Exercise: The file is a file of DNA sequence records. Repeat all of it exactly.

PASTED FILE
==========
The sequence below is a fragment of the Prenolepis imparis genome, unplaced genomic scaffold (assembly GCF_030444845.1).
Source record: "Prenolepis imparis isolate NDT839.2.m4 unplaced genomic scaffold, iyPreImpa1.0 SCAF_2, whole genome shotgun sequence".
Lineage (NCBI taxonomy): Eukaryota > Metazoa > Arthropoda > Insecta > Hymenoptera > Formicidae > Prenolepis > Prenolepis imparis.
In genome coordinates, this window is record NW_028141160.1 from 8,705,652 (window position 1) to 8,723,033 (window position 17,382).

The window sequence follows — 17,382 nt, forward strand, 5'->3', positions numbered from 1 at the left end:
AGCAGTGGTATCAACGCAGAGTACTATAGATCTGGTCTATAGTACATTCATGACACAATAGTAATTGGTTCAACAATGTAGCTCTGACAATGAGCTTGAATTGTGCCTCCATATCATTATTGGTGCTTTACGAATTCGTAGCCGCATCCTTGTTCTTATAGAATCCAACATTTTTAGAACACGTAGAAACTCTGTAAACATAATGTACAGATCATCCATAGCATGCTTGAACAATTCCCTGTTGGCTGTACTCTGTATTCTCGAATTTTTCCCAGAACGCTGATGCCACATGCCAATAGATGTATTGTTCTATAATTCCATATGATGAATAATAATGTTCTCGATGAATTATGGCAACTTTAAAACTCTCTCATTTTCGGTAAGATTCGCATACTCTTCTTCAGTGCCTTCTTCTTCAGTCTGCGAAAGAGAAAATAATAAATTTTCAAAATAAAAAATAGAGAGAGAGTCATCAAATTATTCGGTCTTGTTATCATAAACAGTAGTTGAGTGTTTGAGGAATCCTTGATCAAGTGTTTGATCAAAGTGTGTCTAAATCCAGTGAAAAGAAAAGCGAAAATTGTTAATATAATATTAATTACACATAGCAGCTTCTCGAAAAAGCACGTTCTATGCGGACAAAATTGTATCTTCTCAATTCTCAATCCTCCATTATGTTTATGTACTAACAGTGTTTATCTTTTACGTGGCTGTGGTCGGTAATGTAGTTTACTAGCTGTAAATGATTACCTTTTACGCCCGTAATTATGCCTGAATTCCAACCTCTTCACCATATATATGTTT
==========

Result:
The sequence below is a fragment of the Prenolepis imparis genome, unplaced genomic scaffold (assembly GCF_030444845.1).
Source record: "Prenolepis imparis isolate NDT839.2.m4 unplaced genomic scaffold, iyPreImpa1.0 SCAF_2, whole genome shotgun sequence".
Lineage (NCBI taxonomy): Eukaryota > Metazoa > Arthropoda > Insecta > Hymenoptera > Formicidae > Prenolepis > Prenolepis imparis.
In genome coordinates, this window is record NW_028141160.1 from 8,705,652 (window position 1) to 8,723,033 (window position 17,382).

The window sequence follows — 17,382 nt, forward strand, 5'->3', positions numbered from 1 at the left end:
AGCAGTGGTATCAACGCAGAGTACTATAGATCTGGTCTATAGTACATTCATGACACAATAGTAATTGGTTCAACAATGTAGCTCTGACAATGAGCTTGAATTGTGCCTCCATATCATTATTGGTGCTTTACGAATTCGTAGCCGCATCCTTGTTCTTATAGAATCCAACATTTTTAGAACACGTAGAAACTCTGTAAACATAATGTACAGATCATCCATAGCATGCTTGAACAATTCCCTGTTGGCTGTACTCTGTATTCTCGAATTTTTCCCAGAACGCTGATGCCACATGCCAATAGATGTATTGTTCTATAATTCCATATGATGAATAATAATGTTCTCGATGAATTATGGCAACTTTAAAACTCTCTCATTTTCGGTAAGATTCGCATACTCTTCTTCAGTGCCTTCTTCTTCAGTCTGCGAAAGAGAAAATAATAAATTTTCAAAATAAAAAATAGAGAGAGAGTCATCAAATTATTCGGTCTTGTTATCATAAACAGTAGTTGAGTGTTTGAGGAATCCTTGATCAAGTGTTTGATCAAAGTGTGTCTAAATCCAGTGAAAAGAAAAGCGAAAATTGTTAATATAATATTAATTACACATAGCAGCTTCTCGAAAAAGCACGTTCTATGCGGACAAAATTGTATCTTCTCAATTCTCAATCCTCCATTATGTTTATGTACTAACAGTGTTTATCTTTTACGTGGCTGTGGTCGGTAATGTAGTTTACTAGCTGTAAATGATTACCTTTTACGCCCGTAATTATGCCTGAATTCCAACCTCTTCACCATATATATGTTT